You go to school, you do your GCSEs, you move on to a vocational course like an NVQ or BTEC, an apprenticeship or A-levels and then what?
What choices do you have post Level 3 study? The answer is a lot – especially now those choices include degree apprenticeships.
What can you do a degree apprenticeship in?
These are some of the occupations that you can get into through degree apprenticeships.
- Chartered manager
- Chartered surveyor
- Aerospace software developer engineer
- Digital and technology solutions professional
- Aerospace engineer
- Control / technical support engineer
- Electrical / electronic technical support engineer
- Embedded electronic systems design and development engineer
- Manufacturing engineer
- Nuclear scientist and nuclear engineer
- Power engineer
- Product design and development engineer
- Chartered legal executive
There will be more occupations that you can get into through degree apprenticeships in the future, so you should keep a look out for these. There are also some apprenticeships, such as outside broadcasting or systems engineering, that include study towards a master’s degree, but we have only covered the undergraduate level degree apprenticeships.
Are Degree Apprenticeships Easy?
Don’t go thinking that a degree apprenticeship is the easy route. Entry requirements are set at the level that you would see if you were applying for any full time degree course, you’ll have to work hard and you will need to be self-disciplined and highly motivated.
How do you apply for a degree apprenticeship?
There are several ways of finding an apprenticeship. You could go straight to employers’ websites, you can look for an apprenticeship on the partnering university site or you could use the government website to search for an apprenticeship by location and / or level.
Apprenticeships are employment-based and as such, applications are much like any other job application. Successfully being employed in an apprentice role takes more than simply getting the necessary grades. You need to be able to demonstrate to the employer that you are the right person for the role; this means researching the company and identifying how your skills and ambitions match the job.
How does a degree apprenticeship work?
Like other apprenticeships, you would study part time, usually one day a week at a college or university offering degrees, and the rest of the week you will be working for your employer and learning on the job.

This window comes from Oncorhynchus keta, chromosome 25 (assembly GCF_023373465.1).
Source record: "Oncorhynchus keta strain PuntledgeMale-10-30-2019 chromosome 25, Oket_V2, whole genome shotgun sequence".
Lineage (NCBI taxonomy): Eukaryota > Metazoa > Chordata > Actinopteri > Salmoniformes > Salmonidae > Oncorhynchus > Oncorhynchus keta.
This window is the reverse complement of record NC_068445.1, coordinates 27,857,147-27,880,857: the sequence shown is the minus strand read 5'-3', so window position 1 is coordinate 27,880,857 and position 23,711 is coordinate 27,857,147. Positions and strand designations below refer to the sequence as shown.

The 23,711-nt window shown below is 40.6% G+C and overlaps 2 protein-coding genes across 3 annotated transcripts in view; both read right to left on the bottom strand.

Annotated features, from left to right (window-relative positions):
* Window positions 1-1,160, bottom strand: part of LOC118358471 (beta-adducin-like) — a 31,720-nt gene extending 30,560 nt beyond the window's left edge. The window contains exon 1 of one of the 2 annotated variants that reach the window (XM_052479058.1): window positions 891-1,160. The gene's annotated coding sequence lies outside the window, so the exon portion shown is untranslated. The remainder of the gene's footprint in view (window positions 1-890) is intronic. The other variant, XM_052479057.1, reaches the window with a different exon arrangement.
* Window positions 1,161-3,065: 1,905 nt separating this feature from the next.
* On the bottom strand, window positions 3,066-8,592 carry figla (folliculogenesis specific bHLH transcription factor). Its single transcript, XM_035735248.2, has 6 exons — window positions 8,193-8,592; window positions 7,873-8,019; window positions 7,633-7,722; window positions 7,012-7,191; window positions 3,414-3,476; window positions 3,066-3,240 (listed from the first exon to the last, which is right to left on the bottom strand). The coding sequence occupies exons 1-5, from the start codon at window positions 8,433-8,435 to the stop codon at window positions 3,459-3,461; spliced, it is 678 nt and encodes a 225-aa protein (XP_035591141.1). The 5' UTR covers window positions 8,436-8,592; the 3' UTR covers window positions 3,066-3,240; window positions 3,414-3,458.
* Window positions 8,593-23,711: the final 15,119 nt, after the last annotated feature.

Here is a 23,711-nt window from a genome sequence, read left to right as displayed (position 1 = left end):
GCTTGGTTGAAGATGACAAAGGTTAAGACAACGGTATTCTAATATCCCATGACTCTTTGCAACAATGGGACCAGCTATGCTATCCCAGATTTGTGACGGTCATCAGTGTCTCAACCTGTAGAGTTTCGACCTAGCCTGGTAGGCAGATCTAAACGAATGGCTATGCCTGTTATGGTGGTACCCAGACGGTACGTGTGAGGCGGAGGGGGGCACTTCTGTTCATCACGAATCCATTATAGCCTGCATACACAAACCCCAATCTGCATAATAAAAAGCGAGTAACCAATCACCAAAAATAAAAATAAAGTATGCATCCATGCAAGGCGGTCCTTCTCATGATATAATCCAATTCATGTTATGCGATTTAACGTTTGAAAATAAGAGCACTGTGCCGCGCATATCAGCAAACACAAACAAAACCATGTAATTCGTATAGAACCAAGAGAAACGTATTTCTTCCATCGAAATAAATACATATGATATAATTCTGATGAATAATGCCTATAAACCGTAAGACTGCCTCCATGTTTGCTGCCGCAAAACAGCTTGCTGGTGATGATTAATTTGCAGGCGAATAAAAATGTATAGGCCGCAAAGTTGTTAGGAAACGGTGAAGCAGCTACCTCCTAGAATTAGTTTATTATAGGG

Some of the benefits and drawbacks of choosing a degree apprenticeship?
- You will have no tuition fees to pay if you choose to take the apprenticeship route. Although you will still have living expenses, the government provides two-thirds of the money needed to run the apprenticeship and the employer pays the rest.
- You will get paid at least the national minimum wage for an apprentice, which is £3.50 an hour if you are under 19 or if you are 19 but you are in the first year of your apprenticeship.
- You will develop real-life work skills in the workplace rather than learning these through simulated classroom tasks or in theory only.
- You will be exposed to people in the industry, providing opportunities for you to network.
- As an apprentice you would not be eligible for a student loan. This can make it difficult if the apprenticeship that you want requires you to move to another part of the country or to travel a long distance.
- You will not be immersed full time in university life and everything that involves.
- You may feel isolated if you are the only one studying for a degree – you might have assignments to do in the evenings while your work colleagues are out enjoying themselves.
- You may struggle to motivate yourself to study after a day at work when you’re tired.
Holly gained a degree in mechanical engineering through her apprenticeship, and she told us that it was challenging but totally worth it.